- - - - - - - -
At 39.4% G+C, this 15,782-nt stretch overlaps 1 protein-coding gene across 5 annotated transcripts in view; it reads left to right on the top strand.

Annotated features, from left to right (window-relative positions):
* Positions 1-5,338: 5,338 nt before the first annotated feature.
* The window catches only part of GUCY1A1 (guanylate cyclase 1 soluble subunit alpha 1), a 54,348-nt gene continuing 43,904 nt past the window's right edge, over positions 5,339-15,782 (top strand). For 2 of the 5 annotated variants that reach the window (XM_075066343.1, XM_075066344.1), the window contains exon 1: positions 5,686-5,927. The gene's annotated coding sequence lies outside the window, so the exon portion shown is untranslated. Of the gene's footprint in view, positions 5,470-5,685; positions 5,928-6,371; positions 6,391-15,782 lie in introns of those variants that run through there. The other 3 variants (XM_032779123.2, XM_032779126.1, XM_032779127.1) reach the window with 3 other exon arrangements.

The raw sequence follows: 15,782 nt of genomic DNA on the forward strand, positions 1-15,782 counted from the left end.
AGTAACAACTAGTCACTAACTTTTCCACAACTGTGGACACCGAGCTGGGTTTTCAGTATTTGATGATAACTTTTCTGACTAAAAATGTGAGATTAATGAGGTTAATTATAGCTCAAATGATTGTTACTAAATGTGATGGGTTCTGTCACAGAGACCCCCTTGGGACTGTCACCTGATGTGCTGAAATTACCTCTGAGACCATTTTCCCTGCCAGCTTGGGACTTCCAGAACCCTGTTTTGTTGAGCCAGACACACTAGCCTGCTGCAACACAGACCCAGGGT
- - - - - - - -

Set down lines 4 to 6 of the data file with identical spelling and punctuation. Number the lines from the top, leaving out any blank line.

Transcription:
* The window catches only part of GUCY1A1 (guanylate cyclase 1 soluble subunit alpha 1), a 54,348-nt gene continuing 43,904 nt past the window's right edge, over positions 5,339-15,782 (top strand). For 2 of the 5 annotated variants that reach the window (XM_075066343.1, XM_075066344.1), the window contains exon 1: positions 5,686-5,927. The gene's annotated coding sequence lies outside the window, so the exon portion shown is untranslated. Of the gene's footprint in view, positions 5,470-5,685; positions 5,928-6,371; positions 6,391-15,782 lie in introns of those variants that run through there. The other 3 variants (XM_032779123.2, XM_032779126.1, XM_032779127.1) reach the window with 3 other exon arrangements.

The raw sequence follows: 15,782 nt of genomic DNA on the forward strand, positions 1-15,782 counted from the left end.
AGTAACAACTAGTCACTAACTTTTCCACAACTGTGGACACCGAGCTGGGTTTTCAGTATTTGATGATAACTTTTCTGACTAAAAATGTGAGATTAATGAGGTTAATTATAGCTCAAATGATTGTTACTAAATGTGATGGGTTCTGTCACAGAGACCCCCTTGGGACTGTCACCTGATGTGCTGAAATTACCTCTGAGACCATTTTCCCTGCCAGCTTGGGACTTCCAGAACCCTGTTTTGTTGAGCCAGACACACTAGCCTGCTGCAACACAGACCCAGGGT